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What is integration? A comprehensive guide

Written by
Saad Merchant
Published on
April 4, 2024

According to a report called 2024 State of SaaS Integrations, 84% of businesses say integration is “very important” or a “key requirement” for their customers. As per the same report, 67% of companies invest in integration to improve close rates. So, what is an integration? It can mean many things, but in the context of digitally transforming businesses, it refers to the merging of disparate data, software, and technology. So how do businesses define integration? What are the benefits of integration? How has it evolved over the years? And what are the different integration methods? Read on to find out!

What is integration?

In business technology, integration is the process of combining different computing systems, software applications, and data sources to enable the seamless exchange of information, processes, and capabilities.

While there are several integration trends, apart from methods and mediums, the ideal way to define integration in a broader sense can be based on three different types of integration, namely:

  1. Data integration: This involves combining data from different sources into a unified format, providing a comprehensive view of all information assets. This also includes data migration.
  2. System integration: This entails linking together different IT systems, hardware, and software components within an organization to ensure smooth communication and interoperability.
  3. Application integration: This type of integration focuses on connecting disparate software applications, across on-premises or cloud environments, allowing them to work together seamlessly and share data in real-time.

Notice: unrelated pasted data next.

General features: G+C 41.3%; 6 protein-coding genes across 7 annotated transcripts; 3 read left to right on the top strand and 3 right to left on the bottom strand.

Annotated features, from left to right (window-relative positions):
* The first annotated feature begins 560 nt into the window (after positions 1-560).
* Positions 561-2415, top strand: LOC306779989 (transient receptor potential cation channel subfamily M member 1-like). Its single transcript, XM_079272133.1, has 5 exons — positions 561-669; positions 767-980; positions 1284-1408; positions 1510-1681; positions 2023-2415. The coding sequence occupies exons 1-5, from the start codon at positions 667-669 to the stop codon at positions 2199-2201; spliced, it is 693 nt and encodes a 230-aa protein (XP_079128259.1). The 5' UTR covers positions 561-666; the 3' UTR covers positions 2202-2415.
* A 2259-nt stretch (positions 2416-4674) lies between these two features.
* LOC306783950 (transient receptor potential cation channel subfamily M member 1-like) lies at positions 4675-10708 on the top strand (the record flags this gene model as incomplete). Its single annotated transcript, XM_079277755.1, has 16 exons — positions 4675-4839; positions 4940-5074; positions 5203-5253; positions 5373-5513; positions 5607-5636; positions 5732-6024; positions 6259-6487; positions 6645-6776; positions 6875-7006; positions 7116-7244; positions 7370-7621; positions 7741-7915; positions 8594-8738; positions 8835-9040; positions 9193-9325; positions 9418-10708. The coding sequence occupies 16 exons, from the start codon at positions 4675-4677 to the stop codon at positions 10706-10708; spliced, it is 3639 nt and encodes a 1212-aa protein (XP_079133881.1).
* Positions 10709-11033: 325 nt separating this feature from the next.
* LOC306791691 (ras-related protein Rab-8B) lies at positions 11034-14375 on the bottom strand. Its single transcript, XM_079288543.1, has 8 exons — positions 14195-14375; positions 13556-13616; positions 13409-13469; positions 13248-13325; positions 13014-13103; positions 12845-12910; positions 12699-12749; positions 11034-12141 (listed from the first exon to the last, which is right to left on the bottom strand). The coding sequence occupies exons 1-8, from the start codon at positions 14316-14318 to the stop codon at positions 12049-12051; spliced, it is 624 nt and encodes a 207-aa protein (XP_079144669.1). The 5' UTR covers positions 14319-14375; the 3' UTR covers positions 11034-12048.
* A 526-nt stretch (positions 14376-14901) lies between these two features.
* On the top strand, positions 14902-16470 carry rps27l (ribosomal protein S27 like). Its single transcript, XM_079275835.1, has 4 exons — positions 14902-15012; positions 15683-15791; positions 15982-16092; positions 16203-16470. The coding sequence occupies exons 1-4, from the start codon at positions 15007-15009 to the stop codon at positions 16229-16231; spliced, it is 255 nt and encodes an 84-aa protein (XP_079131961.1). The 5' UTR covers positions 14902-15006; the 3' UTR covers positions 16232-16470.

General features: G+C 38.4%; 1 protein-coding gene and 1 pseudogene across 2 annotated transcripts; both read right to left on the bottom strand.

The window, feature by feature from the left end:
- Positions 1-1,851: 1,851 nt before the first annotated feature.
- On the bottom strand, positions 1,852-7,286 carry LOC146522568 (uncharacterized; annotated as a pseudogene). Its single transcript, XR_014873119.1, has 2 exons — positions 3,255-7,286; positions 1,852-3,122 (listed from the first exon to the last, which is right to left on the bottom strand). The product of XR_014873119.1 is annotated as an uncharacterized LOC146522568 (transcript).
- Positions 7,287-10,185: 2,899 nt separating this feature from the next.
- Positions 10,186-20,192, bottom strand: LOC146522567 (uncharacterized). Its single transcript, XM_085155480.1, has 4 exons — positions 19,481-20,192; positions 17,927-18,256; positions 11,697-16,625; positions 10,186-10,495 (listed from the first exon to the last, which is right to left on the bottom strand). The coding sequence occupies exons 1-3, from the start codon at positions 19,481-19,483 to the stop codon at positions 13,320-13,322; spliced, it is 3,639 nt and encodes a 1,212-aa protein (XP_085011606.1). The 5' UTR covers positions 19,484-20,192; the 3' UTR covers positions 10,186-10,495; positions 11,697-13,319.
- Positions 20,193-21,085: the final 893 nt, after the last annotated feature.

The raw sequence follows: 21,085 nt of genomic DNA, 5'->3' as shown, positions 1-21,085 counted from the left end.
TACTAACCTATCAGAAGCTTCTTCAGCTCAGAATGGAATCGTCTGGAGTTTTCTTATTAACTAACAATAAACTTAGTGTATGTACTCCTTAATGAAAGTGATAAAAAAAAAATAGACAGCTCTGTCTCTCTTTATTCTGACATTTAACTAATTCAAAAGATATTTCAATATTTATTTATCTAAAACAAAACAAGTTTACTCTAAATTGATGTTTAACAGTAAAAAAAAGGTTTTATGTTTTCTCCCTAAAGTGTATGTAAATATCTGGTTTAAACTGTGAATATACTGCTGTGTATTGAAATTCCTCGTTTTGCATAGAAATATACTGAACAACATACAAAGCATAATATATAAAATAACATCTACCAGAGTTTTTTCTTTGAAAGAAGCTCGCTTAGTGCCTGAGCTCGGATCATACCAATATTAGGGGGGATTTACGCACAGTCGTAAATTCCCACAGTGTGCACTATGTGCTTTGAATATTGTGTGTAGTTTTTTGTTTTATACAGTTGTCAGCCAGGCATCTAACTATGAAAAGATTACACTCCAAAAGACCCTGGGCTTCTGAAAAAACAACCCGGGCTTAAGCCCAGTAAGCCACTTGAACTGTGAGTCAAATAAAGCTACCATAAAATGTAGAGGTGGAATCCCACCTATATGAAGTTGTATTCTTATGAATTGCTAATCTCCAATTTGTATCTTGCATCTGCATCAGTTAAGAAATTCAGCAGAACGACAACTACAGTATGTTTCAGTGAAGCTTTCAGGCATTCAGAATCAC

The business benefits of integration  

Apart from helping businesses connect disparate systems and eliminate data silos, integrations today also help automate and streamline complex processes. What’s more, integration helps uncover valuable data insights, enabling informed strategic planning and business innovation. As such, integration entails several business benefits, such as:

  1. Enhanced efficiency: Integration reduces manual tasks and errors by automating data exchange and streamlining processes across various systems, leading to more efficient operations.
  2. Improved data accuracy: Integration ensures that data is synchronized across all systems, providing a single source of truth that enhances decision-making with accurate and consistent, real-time information.
  3. Cost optimization:Integration can significantly reduce operational costs by minimizing the need for manual intervention, lowering the risk of errors, and streamlining processes.
  4. Enhanced collaboration: Integrating systems across departments and teams promotes collaboration by providing all stakeholders with access to the same timely and accurate data, thereby improving communication and alignment on objectives.
  5. Business innovation: Integration enables businesses to leverage new technologies, such as the latest cloud apps, SaaS solutions, or even AI tools, by combining them with existing systems.

Most importantly, integrating the systems that various business departments might use can enable better data exchange and coordination between these different departments. For instance, a business might use an ERP system to manage internal operations and finance, the Sales Team might use a CRM system to manage customer data, and an e-commerce platform may be used to manage online sales. Integrating these systems will help the respective departments that manage these functions to work in a more interconnected way.

Read more about how integration can help enhance the Value Chain of enterprises →

How integration has evolved over the years